17 May 2011
i'm totally a child of the american 1980s and, in the american 1980s- or at least in my little corner of it- there was this age of innocence before the challenger explosion where people really thought we would one day be living in space. to that end, there was a sense that we should be getting ready.
my family, enthusiastic as ever, did its part. we got ready by being freaking obsessed with freeze-dried food. because, i guess, for southern people food is always the primary concern. but, seriously. i look back now and i'm all like, why?! surely we didn't really believe we eatons would be eating on the moon. sadly, i think we maybe did.
we were particularly preoccupied with the ice cream, which is both unsurprising (given my predeliction for dairy) and shocking (given the abject nastiness of what apparently passes for dairy in space).
the freeze-dried ice cream we "enjoyed" was meant to approximate neopolatin. it was a chunk of a chalk-like consistency with three sections, dyed alternately pink ("strawberry"), brown ("chocolate") and white ("vanilla"). and yes, the scare quotes are necessary. these flavors, they were aspirational, not actual.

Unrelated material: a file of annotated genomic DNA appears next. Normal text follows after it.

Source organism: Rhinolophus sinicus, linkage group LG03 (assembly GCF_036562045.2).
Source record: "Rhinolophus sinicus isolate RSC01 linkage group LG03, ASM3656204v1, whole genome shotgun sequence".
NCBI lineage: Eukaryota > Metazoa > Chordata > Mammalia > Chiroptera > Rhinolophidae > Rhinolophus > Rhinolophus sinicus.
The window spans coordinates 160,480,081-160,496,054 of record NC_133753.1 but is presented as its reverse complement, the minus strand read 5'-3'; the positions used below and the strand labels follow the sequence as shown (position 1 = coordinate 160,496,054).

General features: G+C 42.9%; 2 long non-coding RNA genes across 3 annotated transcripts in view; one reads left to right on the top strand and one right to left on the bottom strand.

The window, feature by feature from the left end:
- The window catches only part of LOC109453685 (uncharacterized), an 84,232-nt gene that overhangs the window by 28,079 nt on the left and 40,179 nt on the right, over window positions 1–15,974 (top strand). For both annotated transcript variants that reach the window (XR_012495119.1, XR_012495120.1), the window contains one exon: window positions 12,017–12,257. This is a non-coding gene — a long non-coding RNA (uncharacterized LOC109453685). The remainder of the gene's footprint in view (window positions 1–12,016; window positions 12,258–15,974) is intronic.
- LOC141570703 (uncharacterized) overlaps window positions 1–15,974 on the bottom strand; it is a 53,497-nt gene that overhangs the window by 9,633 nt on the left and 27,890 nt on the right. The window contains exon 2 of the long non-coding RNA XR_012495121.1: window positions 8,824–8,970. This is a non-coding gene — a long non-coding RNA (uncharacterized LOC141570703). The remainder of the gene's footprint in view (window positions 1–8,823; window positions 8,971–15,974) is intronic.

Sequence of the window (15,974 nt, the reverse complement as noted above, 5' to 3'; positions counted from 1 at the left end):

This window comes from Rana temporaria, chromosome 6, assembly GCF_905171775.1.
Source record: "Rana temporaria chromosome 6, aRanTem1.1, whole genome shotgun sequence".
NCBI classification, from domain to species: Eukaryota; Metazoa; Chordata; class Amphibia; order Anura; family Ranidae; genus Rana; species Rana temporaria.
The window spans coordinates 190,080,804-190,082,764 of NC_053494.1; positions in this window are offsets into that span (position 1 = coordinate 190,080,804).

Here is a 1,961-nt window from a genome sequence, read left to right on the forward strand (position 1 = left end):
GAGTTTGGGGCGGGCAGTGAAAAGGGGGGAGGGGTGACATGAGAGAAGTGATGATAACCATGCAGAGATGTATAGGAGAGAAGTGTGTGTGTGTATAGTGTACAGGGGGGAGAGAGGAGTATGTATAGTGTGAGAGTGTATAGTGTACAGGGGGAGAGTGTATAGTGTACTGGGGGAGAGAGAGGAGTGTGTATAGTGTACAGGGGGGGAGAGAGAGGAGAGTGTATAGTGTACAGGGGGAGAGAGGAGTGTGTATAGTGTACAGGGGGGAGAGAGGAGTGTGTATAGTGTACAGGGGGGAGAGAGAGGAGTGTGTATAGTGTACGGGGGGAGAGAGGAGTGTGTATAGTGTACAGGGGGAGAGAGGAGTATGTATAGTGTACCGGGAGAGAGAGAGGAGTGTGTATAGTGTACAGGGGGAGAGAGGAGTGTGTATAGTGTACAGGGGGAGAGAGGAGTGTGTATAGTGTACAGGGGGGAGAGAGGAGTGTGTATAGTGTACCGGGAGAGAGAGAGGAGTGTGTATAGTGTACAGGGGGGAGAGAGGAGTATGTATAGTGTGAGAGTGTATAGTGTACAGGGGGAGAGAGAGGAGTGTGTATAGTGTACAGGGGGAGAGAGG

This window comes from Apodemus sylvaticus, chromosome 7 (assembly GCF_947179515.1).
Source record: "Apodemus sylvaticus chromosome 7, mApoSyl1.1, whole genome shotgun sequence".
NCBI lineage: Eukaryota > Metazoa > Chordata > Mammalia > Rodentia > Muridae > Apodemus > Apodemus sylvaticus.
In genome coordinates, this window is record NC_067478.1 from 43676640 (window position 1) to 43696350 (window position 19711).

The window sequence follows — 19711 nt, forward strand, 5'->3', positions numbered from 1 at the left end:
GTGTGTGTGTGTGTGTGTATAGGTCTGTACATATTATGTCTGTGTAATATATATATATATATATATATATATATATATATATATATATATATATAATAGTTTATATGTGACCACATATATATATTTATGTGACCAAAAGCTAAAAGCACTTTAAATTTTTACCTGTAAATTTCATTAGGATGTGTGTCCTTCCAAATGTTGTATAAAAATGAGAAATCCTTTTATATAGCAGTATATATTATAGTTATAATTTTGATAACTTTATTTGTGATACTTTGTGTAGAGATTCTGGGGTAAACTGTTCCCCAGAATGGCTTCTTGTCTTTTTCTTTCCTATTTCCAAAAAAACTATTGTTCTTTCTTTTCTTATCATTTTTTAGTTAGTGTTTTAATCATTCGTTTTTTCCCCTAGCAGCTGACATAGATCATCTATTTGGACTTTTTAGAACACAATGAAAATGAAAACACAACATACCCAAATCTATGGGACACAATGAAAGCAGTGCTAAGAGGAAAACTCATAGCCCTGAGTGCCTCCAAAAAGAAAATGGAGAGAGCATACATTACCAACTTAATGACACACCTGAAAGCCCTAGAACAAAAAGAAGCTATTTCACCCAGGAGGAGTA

the ice cream also had the extra-exciting feature of coming in a package clearly manufactured by the makers of capri sun, so you had to bust into it with a great gnashing of teeth, which would've been an intolerable inconvenience were we ever actually eating it in space. but we did not think of that then, so consumed were we with pride over our preparedness for the inevitable eventual time when we would one day live in orbit.
the notion that we would one day live in space was always presented with a degree of urgency. it not only would happen, but really, really soon.
fyi- i'm thirty(ish). i may be ready but i still do not live in outer space.
filed under: the family forward